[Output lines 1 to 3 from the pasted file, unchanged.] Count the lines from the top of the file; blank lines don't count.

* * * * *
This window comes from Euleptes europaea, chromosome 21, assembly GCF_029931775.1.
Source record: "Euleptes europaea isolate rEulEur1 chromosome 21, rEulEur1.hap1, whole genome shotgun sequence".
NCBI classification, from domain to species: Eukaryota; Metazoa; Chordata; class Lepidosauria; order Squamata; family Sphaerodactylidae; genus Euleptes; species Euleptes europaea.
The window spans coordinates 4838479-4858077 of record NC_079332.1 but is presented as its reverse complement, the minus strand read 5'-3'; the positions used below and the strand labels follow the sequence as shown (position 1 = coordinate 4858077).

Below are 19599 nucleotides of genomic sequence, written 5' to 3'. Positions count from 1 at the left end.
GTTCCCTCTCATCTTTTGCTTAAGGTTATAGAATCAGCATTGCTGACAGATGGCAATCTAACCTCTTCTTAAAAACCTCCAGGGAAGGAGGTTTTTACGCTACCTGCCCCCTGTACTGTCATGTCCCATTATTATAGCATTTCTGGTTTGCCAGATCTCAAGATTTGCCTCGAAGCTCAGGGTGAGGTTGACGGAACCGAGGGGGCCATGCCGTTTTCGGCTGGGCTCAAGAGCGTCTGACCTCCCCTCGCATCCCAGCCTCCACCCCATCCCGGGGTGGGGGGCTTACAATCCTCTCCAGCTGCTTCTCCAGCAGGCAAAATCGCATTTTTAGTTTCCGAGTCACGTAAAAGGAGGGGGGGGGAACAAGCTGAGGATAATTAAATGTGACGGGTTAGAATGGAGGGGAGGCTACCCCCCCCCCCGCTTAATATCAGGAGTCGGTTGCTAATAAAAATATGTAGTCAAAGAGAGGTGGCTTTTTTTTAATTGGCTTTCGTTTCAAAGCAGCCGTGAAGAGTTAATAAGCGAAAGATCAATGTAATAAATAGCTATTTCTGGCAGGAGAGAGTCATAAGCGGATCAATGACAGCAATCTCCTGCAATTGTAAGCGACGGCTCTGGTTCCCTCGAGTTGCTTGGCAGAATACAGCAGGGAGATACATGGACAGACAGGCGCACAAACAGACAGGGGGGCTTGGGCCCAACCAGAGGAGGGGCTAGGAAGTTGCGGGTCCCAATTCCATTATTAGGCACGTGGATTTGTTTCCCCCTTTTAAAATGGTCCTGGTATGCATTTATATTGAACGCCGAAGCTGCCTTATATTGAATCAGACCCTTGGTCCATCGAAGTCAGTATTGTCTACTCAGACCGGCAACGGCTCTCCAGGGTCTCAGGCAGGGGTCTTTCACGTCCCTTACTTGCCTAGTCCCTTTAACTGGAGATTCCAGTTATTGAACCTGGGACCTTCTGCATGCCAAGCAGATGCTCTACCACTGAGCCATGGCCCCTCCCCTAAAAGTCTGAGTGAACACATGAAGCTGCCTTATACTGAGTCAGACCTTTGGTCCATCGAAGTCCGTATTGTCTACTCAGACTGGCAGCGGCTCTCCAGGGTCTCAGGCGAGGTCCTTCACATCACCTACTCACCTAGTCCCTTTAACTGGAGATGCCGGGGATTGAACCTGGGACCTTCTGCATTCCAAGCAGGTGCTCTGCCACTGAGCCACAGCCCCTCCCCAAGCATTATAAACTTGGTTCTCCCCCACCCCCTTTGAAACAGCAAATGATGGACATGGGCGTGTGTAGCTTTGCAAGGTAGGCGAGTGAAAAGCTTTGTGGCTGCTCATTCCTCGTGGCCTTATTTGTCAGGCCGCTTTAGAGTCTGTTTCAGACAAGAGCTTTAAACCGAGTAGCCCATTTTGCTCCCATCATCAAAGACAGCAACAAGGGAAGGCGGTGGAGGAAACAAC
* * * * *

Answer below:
This window comes from Euleptes europaea, chromosome 21, assembly GCF_029931775.1.
Source record: "Euleptes europaea isolate rEulEur1 chromosome 21, rEulEur1.hap1, whole genome shotgun sequence".
NCBI classification, from domain to species: Eukaryota; Metazoa; Chordata; class Lepidosauria; order Squamata; family Sphaerodactylidae; genus Euleptes; species Euleptes europaea.